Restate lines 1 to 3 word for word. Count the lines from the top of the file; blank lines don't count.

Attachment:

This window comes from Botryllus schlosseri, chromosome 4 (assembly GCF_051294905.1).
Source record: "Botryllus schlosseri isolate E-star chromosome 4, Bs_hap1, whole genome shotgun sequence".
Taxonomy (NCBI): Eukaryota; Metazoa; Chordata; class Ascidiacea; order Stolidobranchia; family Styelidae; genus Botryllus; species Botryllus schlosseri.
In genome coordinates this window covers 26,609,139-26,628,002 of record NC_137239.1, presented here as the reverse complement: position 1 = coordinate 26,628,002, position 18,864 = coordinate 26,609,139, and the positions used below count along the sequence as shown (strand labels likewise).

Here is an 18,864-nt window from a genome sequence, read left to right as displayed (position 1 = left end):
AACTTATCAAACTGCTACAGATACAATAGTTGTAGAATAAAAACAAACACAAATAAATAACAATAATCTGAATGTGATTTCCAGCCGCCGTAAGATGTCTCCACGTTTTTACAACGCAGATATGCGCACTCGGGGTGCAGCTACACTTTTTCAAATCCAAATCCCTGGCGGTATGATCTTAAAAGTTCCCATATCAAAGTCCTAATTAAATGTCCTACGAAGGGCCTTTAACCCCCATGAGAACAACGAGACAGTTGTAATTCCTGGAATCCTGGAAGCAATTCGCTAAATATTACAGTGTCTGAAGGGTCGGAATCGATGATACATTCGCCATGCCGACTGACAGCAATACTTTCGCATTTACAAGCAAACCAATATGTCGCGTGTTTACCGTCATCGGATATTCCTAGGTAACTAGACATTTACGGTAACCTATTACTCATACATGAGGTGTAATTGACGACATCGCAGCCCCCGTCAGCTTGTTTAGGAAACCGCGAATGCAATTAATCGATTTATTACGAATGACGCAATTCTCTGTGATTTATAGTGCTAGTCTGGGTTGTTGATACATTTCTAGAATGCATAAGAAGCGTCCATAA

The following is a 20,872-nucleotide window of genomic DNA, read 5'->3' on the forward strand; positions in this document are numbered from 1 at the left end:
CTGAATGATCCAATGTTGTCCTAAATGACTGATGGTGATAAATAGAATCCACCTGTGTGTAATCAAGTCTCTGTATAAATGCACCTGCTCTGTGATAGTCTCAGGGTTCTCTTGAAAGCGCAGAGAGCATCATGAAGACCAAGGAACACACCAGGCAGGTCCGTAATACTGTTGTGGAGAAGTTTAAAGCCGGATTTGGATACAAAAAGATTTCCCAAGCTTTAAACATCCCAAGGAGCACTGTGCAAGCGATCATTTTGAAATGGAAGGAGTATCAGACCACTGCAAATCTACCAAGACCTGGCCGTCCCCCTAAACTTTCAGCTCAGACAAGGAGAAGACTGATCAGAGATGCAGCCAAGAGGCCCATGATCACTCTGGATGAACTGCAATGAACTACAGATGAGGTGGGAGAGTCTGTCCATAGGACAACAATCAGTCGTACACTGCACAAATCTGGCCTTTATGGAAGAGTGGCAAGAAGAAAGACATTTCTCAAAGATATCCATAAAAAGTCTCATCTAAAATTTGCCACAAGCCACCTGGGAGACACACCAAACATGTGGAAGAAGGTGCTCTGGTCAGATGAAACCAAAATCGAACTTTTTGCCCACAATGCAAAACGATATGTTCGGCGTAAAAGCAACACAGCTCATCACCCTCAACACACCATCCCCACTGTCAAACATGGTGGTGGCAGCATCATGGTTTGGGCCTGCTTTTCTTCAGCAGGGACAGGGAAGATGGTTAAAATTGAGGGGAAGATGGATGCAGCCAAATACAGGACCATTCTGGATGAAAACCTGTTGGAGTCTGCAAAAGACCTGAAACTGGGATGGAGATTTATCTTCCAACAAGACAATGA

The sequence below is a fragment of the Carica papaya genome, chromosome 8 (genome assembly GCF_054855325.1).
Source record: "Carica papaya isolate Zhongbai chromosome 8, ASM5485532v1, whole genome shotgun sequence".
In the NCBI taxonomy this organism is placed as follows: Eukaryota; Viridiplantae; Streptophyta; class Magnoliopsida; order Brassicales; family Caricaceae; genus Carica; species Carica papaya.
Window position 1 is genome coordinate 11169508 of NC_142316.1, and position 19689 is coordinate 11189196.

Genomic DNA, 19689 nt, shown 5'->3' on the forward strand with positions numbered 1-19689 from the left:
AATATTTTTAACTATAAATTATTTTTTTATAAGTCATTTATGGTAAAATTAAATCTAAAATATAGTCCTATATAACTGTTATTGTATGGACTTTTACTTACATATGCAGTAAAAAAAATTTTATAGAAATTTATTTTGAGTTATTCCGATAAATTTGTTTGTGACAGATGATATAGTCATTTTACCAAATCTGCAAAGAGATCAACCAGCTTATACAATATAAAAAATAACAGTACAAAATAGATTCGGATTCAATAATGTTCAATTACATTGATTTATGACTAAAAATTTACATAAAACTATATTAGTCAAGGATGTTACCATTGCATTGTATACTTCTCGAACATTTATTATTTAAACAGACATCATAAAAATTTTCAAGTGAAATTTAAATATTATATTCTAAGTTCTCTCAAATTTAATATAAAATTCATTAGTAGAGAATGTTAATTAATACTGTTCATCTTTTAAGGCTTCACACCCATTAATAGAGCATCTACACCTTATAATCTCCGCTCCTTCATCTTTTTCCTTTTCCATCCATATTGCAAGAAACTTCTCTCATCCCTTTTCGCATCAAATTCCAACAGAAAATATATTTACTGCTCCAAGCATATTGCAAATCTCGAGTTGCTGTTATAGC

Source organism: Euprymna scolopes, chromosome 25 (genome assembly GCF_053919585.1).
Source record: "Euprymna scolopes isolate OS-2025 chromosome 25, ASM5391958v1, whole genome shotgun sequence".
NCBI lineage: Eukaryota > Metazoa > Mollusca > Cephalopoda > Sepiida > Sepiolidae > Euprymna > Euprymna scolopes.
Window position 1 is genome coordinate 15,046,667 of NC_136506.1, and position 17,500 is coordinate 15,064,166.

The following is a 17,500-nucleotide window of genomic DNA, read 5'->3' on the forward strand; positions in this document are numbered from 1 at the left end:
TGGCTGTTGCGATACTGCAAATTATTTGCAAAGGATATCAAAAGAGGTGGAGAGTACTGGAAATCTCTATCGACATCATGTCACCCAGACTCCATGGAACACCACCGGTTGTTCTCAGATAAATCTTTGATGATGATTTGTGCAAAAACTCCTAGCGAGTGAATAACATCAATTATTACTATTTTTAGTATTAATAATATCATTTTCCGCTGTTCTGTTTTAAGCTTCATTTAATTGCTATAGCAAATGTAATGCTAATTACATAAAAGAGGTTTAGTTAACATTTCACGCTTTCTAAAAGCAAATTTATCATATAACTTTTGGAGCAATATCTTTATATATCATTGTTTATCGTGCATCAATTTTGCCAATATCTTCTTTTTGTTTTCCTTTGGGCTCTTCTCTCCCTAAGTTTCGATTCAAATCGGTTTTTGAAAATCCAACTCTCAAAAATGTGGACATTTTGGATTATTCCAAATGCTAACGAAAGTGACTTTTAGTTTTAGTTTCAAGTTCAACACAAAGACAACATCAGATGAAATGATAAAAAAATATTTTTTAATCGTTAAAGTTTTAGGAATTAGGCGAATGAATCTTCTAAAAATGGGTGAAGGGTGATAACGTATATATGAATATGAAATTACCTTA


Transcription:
This window comes from Botryllus schlosseri, chromosome 4 (assembly GCF_051294905.1).
Source record: "Botryllus schlosseri isolate E-star chromosome 4, Bs_hap1, whole genome shotgun sequence".
Taxonomy (NCBI): Eukaryota; Metazoa; Chordata; class Ascidiacea; order Stolidobranchia; family Styelidae; genus Botryllus; species Botryllus schlosseri.